Regulation of gene expression in Bacillus subtilis macrofiber by environmental physical stimuli.
AdvisorMendelson, Neil H.
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PublisherThe University of Arizona.
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AbstractExtensive studies indicate that both genetic and epigenetic (physiological and biomechanical) factors play a role in the development of twist state which must correspond to the establishment of cell surface conformational state at the level of cell wall assembly. Therefore, in order to identify the unknown factors that control the macrofiber production, twist states and hand inversion, genetic studies concerning regulation of macrofiber production and macrofiber structural states seemed to be appropriate. Genetic studies were carried out by using an insertional mutagenesis method. Bank(s) of insertions were obtained that carry the Tn917 transposon at random locations in the genome. Selected isolates were characterized with respect to macrofiber production and twist, and helix hand inversion stimulated by various physiological factors. The bank(s) of insertional mutants were searched for those defective or impaired in response to ion-induced hand inversion. None were found to exhibit the desired phenotype. Clones with altered static state were not rare. Another approach was to take advantage of the transposon "lac system" and to use the bank of insertion mutants to study regulation of gene expression. The chromogenic substrate for β-galactosidase, X-gal, made possible the search for factors governing gene expression during macrofiber morphogenesis in a manner similar to the way in which developmental biologists study regulation of gene expression during embryogenesis. First, insertion strains were screened for lac-Z expression on TBAB (Tryptose Blood Agar Base) X-gal plates. Isolates were then characterized by growth in fluid media. One strain (3:1) was found that expressed the E. coli lac-Z structural gene when grown on solid media (TBAB X-gal), but not when grown in fluid media. These observations led us to an examination of the role the medium may play in the regulation of gene expression. Evidence was obtained indicating that a number of insertion strains respond to growth in viscous media by expression of lac-Z+ indicating that different host gene promoters can be regulated by a physical component of the environment. The degree of expression moreover was positively correlated with the degree of viscosity. Environmental physical forces applied to the "body" of a bacterial cell must therefore play a role in gene expression. In at least one strain, 5:7Oring, gene expression was found only in right-handed structures suggesting that either specific genes are involved in the twist state and hand determination or that helix hand itself may govern gene expression. Finally, the 5:7Oring strain shows also the presence of a probable intercellular signalling through a diffusible chemical that causes gene expression to occur only in certain cells found at specific locations within the population.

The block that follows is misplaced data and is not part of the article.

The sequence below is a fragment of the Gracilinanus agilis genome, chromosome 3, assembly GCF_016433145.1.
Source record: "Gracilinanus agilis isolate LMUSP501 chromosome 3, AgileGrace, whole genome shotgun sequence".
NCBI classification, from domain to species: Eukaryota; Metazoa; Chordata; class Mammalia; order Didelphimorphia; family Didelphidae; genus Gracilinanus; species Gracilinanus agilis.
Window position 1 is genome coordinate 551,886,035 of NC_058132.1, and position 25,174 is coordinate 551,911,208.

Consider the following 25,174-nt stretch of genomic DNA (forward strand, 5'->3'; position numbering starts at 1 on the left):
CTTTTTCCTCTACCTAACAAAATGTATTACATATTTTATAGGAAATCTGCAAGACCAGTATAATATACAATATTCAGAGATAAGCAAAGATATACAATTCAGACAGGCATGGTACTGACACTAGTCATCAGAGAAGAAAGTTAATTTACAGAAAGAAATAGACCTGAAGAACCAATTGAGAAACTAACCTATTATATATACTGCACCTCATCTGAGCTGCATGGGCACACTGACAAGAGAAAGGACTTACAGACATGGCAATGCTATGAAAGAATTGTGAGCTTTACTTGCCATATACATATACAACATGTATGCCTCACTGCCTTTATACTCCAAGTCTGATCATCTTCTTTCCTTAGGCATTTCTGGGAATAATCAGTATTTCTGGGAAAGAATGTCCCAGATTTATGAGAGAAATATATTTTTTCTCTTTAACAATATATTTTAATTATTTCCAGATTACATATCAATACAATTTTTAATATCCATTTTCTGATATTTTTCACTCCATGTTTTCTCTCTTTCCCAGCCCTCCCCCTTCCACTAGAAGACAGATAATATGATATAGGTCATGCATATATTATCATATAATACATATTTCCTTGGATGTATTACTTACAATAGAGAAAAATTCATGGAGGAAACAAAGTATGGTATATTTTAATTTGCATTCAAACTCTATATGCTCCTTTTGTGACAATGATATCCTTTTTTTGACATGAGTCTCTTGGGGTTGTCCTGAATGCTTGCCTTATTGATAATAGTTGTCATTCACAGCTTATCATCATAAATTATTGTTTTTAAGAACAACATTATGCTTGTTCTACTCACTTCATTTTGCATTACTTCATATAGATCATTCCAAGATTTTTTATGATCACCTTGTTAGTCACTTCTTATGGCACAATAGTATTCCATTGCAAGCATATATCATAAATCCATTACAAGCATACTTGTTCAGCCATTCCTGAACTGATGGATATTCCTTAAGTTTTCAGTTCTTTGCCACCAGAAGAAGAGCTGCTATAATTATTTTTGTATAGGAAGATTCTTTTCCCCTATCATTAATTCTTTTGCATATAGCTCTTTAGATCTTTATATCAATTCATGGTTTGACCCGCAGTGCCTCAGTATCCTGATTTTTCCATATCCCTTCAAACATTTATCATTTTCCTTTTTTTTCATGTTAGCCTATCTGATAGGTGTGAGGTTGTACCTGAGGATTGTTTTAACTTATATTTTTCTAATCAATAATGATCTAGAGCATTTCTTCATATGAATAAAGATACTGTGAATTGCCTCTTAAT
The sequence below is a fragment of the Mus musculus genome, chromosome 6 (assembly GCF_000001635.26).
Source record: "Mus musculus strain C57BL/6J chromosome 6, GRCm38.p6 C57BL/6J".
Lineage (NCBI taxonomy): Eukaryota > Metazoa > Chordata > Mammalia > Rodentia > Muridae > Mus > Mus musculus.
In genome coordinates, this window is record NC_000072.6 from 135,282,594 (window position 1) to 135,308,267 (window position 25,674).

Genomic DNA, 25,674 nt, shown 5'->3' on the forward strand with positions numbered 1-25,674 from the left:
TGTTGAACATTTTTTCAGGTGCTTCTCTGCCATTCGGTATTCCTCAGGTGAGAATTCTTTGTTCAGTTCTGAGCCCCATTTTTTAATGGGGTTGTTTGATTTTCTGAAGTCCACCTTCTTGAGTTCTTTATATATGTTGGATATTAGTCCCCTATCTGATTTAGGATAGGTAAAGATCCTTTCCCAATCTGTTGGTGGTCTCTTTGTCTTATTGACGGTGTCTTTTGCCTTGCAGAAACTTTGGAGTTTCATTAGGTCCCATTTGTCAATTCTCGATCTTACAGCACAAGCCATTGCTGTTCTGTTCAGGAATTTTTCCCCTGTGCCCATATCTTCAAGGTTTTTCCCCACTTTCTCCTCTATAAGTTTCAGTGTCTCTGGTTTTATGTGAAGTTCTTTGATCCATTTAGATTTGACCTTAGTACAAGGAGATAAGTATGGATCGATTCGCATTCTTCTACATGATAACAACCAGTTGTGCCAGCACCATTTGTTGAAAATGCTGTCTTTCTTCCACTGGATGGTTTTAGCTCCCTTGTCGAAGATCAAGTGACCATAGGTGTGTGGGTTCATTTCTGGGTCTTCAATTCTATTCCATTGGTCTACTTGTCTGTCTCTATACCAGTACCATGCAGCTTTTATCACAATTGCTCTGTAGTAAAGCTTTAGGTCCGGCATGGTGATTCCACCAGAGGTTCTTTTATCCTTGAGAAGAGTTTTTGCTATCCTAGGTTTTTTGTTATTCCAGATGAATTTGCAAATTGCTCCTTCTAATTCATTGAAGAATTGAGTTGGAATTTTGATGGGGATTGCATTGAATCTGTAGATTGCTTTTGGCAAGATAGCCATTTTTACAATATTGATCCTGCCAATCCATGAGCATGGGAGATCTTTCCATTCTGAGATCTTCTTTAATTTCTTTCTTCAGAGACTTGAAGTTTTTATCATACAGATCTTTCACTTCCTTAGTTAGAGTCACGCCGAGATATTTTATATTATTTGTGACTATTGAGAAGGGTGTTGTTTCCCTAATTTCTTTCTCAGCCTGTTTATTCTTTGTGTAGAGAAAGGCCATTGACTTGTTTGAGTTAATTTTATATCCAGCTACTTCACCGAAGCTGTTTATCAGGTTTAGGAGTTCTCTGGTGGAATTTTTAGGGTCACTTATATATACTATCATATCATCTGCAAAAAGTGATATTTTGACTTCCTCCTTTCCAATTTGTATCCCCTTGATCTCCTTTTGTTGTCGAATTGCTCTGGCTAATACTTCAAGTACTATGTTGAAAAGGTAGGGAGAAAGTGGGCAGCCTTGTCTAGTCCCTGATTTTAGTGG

Degree ProgramMicrobiology and Immunology